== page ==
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Blyth v. Birmingham Waterworks Co.

    Citation. 11 Exch. 781

    Brief Fact Summary. Defendants had installed water mains along the street with hydrants located at various points. One of the hydrants across from Plaintiff’s house developed a leak as a result of exceedingly cold temperatures and caused water damage to the house. Plaintiff sued for negligence.

    Synopsis of Rule of Law. Negligence is the failure to do something a person of ordinary prudence would do or the taking of an action that a person of ordinary prudence would not take. A mere accident that is not occasioned by the failure to take such an action or the taking of such an action does not qualify as negligence.

    Facts. Plaintiff sued to recover for damages sustained when a water plug installed by the Defendants sprung a leak and doused the Plaintiff’s house. The plug had been installed 25 years prior to the incident, which was caused by extraordinarily cold weather. Prior to the incident, there had been no problems with the plug. The jury was allowed to pass upon the question of the Defendants’ negligence and returned a verdict for Plaintiff.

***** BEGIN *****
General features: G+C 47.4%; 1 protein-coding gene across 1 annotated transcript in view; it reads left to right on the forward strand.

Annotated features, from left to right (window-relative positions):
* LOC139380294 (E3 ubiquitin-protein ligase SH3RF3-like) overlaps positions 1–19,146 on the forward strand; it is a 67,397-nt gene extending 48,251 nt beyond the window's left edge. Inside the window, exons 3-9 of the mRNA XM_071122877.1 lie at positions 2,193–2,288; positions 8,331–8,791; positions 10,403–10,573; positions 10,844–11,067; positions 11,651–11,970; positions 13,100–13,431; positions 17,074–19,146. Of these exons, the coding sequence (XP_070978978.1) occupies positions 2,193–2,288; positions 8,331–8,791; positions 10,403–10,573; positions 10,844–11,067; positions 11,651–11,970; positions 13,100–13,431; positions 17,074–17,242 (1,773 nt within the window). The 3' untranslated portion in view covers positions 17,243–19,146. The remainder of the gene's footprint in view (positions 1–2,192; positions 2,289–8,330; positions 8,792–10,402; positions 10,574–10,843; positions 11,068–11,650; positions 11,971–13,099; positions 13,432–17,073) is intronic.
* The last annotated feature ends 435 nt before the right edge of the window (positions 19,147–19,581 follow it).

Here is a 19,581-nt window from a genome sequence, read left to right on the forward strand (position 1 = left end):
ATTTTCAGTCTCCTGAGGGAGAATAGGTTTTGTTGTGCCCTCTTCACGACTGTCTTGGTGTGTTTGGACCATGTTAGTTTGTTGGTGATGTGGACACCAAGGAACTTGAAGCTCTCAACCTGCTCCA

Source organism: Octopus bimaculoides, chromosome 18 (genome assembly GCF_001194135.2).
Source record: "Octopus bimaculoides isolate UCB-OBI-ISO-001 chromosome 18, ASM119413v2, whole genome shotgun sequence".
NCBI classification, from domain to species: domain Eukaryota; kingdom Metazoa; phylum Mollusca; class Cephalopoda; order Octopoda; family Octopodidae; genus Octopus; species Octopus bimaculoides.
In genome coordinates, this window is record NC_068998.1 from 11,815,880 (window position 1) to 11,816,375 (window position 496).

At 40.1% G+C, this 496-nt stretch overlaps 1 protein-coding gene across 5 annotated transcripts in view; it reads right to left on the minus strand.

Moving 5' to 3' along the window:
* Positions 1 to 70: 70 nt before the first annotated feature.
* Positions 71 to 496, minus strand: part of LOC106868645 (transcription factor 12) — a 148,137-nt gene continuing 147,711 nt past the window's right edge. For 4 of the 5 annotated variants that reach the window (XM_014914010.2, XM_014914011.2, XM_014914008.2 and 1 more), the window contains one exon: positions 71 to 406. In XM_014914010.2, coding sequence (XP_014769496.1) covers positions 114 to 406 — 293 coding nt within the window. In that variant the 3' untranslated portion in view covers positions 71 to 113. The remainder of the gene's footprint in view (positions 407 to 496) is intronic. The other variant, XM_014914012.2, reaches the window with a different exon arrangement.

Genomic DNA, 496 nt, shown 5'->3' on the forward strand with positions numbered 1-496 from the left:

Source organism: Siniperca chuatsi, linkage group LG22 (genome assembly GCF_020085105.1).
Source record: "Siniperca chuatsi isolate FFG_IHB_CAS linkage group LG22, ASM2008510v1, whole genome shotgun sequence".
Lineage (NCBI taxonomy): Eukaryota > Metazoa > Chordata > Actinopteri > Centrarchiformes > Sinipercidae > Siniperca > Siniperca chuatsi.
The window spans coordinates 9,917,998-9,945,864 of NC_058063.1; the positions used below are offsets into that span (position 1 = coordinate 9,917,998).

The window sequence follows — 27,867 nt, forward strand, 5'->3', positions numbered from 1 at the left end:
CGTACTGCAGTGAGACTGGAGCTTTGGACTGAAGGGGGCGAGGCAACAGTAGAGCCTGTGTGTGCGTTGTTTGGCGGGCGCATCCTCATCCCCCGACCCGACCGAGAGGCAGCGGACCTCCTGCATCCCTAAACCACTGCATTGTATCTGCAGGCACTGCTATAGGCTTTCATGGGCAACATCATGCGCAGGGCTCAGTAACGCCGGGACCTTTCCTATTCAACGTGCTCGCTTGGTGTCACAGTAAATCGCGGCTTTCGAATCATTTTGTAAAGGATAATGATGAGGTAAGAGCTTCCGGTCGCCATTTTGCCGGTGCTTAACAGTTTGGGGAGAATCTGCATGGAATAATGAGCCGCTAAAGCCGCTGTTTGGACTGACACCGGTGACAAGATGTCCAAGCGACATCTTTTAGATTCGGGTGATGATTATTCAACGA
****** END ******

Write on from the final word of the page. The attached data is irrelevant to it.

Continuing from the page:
Issue. Was the jury properly allowed to consider whether Defendants were guilty of negligence?

    Held. No. Verdict was entered for Defendants. No evidence was entered showing any acts or failures to act on the part of Defendants such as could comprise negligence. The evidence showed that Defendants routinely took precautions against cold weather, and that only due to a particularly and unforeseeably cold winter did any damage occur. This was properly characterized as an accident, not as negligence.

    Discussion. The Court distills the essence of basic negligence. The mere fact that someone has been injured by another or another’s property does not mean negligence has occurred. Rather, one must act or fail to act in a way that someone of ordinary prudence would not act or fail to act. Otherwise, there is no fault and no liability.


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